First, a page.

The tao of malt liquor — its history, its symbolism, its cultural currency — is a story and a lesson unto itself. It is a story that I am completely unprepared, unable, and unwilling to write. What I can do, though, is go down to the gas station and (inexplicably from the cashier’s perspective, I’m sure) pick up 11 different brands, enlist my wife to administer a blind taste test, and explain the results to you, the itinerant Google searcher or curious underage drinker. For the latter group, at least, allow me to make this much clear: these drinks are, without exception, and in the most emphatic sense, gross, bad, nasty, foul, cheap, unpleasant, avoidable, unfortunate, unnecessary, disappointing, depressing, cheap (again), and inadvisable. Do not, under any circumstances, purchase or consume these products. You will not enjoy them. That is my promise to you.
I didn’t enjoy them, either. But I want to be clear about something. These tasting notes are not penned by a craft beer snob, and the samples are not being compared to Pliny The Elder or Ommegang’s latest or whatever beer you think is really great. They’re also not being evaluated as part of the greater malt liquor spectrum, i.e., against other similar drinks only. I just drank ‘em and put ‘em in the order I wanted. It is a subjective gauntlet, but a gauntlet nevertheless.
With the preamble out of the way, here are the ground rules. Each product has been blindly sampled and tested for appearance, bouquet, mouthfeel, and flavor. A subjective, average cumulative score on a scale of 1-10 was then assigned to each beverage, with a score of 1 representing a product that could reasonably be consumed for a purpose other than pure, degenerate inebriation, and a score of 10 representing a product that would be better left inside whichever nasty little gremlin excreted it into the bottle in the first place. The score units are irrelevant, just like the purchase price, availability, label art, and basically everything else that isn’t how the stuff tasted. Any questions? Besides “why?”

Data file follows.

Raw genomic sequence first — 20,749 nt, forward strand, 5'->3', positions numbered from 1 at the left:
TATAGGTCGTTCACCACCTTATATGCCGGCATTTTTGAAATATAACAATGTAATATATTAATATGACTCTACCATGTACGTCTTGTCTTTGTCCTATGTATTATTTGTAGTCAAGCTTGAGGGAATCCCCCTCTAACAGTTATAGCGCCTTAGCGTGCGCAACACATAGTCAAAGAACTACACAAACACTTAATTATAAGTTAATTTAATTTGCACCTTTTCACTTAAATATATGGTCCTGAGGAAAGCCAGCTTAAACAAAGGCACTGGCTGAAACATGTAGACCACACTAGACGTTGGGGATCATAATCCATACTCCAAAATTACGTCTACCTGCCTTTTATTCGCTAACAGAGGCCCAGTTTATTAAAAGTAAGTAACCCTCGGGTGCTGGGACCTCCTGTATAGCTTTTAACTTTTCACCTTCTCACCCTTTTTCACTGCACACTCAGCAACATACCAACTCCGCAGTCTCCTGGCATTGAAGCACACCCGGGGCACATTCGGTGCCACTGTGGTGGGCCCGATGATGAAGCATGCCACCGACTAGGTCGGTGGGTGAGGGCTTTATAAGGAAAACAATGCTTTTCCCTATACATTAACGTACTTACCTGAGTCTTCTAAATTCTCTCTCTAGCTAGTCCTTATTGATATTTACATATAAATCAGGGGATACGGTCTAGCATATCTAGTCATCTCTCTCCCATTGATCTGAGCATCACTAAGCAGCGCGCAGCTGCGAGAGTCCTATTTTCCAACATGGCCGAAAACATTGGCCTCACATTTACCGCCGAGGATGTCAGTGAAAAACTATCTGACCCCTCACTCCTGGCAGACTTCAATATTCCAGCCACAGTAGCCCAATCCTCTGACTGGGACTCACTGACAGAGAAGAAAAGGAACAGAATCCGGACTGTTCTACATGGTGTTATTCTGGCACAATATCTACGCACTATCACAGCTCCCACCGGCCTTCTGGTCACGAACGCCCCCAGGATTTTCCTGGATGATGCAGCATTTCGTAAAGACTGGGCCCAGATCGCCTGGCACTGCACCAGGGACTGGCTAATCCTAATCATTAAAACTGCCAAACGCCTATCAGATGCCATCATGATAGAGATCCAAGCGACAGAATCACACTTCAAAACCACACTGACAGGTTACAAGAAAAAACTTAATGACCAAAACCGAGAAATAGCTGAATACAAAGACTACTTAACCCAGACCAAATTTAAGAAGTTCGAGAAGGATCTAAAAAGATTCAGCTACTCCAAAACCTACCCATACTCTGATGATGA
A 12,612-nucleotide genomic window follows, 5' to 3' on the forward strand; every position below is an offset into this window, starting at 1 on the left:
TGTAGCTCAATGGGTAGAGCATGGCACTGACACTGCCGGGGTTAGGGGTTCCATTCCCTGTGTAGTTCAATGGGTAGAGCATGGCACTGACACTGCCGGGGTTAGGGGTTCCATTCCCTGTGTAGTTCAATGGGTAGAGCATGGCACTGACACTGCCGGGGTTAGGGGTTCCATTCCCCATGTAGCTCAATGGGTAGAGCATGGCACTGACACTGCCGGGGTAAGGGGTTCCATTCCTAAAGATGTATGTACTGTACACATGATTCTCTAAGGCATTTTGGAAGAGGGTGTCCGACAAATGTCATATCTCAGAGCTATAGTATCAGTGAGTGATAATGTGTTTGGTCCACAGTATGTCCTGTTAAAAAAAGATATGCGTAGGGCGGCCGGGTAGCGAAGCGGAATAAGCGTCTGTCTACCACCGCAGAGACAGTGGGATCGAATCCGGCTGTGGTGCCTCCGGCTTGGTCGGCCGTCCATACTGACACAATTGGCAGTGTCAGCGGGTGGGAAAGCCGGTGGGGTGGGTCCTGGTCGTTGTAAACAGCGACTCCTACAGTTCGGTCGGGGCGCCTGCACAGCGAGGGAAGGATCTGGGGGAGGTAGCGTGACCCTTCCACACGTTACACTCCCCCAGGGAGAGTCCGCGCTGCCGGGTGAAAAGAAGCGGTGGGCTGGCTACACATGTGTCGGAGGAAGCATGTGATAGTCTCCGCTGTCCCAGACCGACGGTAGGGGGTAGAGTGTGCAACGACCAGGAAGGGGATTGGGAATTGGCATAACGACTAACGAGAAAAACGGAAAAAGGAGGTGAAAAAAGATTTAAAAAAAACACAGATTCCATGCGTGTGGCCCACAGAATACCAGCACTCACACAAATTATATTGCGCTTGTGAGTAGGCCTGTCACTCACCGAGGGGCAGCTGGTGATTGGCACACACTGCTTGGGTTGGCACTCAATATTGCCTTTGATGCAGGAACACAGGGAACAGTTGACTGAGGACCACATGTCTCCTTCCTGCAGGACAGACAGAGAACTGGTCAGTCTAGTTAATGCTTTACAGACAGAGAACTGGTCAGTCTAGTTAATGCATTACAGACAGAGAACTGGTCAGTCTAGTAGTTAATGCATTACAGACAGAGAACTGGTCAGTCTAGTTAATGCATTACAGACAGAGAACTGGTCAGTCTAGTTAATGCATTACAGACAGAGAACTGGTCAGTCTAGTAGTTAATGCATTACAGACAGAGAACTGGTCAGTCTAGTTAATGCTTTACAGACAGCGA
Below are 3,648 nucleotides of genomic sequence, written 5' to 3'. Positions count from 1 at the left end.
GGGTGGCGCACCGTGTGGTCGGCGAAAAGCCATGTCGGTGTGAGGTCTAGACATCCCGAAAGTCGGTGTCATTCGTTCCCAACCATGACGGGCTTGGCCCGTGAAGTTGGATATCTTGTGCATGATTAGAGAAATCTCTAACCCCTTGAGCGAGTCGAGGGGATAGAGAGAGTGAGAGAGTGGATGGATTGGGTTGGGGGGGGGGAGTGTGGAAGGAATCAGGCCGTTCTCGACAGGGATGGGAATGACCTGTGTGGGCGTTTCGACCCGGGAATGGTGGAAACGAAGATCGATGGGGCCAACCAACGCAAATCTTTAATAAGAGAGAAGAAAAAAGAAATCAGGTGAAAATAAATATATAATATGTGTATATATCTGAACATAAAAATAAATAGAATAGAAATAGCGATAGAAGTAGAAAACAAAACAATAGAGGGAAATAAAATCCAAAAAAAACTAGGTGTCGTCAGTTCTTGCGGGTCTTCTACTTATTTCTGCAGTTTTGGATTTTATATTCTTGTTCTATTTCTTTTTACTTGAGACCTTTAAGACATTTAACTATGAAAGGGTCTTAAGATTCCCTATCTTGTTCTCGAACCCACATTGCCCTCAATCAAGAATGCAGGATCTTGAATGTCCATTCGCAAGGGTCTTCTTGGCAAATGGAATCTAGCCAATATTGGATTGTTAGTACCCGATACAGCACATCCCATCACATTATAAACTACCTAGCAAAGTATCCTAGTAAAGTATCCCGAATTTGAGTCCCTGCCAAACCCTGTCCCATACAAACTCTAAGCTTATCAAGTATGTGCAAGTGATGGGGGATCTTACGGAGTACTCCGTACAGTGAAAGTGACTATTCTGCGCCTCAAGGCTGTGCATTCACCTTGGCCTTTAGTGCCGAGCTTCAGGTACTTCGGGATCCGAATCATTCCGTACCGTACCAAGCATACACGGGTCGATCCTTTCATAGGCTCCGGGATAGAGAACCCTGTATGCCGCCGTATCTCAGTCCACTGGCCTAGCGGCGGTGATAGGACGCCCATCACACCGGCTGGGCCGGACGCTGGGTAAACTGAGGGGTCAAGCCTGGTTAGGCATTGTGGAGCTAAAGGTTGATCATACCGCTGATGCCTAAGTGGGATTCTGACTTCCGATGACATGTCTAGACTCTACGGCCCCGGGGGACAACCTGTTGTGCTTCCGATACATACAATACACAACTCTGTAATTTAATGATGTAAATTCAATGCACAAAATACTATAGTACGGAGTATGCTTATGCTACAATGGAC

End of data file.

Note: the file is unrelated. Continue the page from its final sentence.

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[N.B. Yes, there are some famous faces missing from this motley crew. As you will soon learn, Olde English and St. Ides are just two examples of notable nasties that were not included in our sample. There is no particular justification for this other than the ethical principle of minimizing harm to a subject, i.e., me, i.e., the guy who has to drink all this shit. Sorry, but I put in my fair share here. You go drink it if you love ‘em so much.]
Here is the definitive ranking of malt beers from worst to best based on taste alone.
11. BUSCH SIGNATURE COPPER LAGER
Appearance: Discount maple syrup
Bouquet: Plain wax
Taste: Flavor is lacking, which is a godsend, as this thin brown gutter runoff imparts the strong, bitter aftertaste of an especially memorable vomit. This particular Busch Signature vintage was tested midway through the battery, and was so ghastly that it necessitated the upward adjustment of the five previous entries. Testing BSCL in this fashion was like letting a flyweight boxer punch you in the face five times, then bringing in a silverback gorilla to rip your spine out through your ass. 10.5 snarls out of 10.
Appearance: Relatively beer-like
Bouquet: None, ominously
Mouthfeel: Like a monster crawling out of my head
Taste: Among its peers, a decent but quick-deteriorating head, with a nice yellow straw color. Sampled directly after the Busch Signature, and while it is certainly a step in the right direction, it’s kind of like I improved my circle of hell. I’m still in hell, you know? Anyway, my mouth wants to spit it out before I even realize what I’m doing; my body is reacting innately, like when you touch a hot surface. I can feel my nose physically turning up at it as well. If the brewer’s goal was to reproduce the experience of sucking on a chain link fence, he succeeded. 8.5 Rusty Rods out of 10
9. STEEL RESERVE 211
Appearance: Foul, brown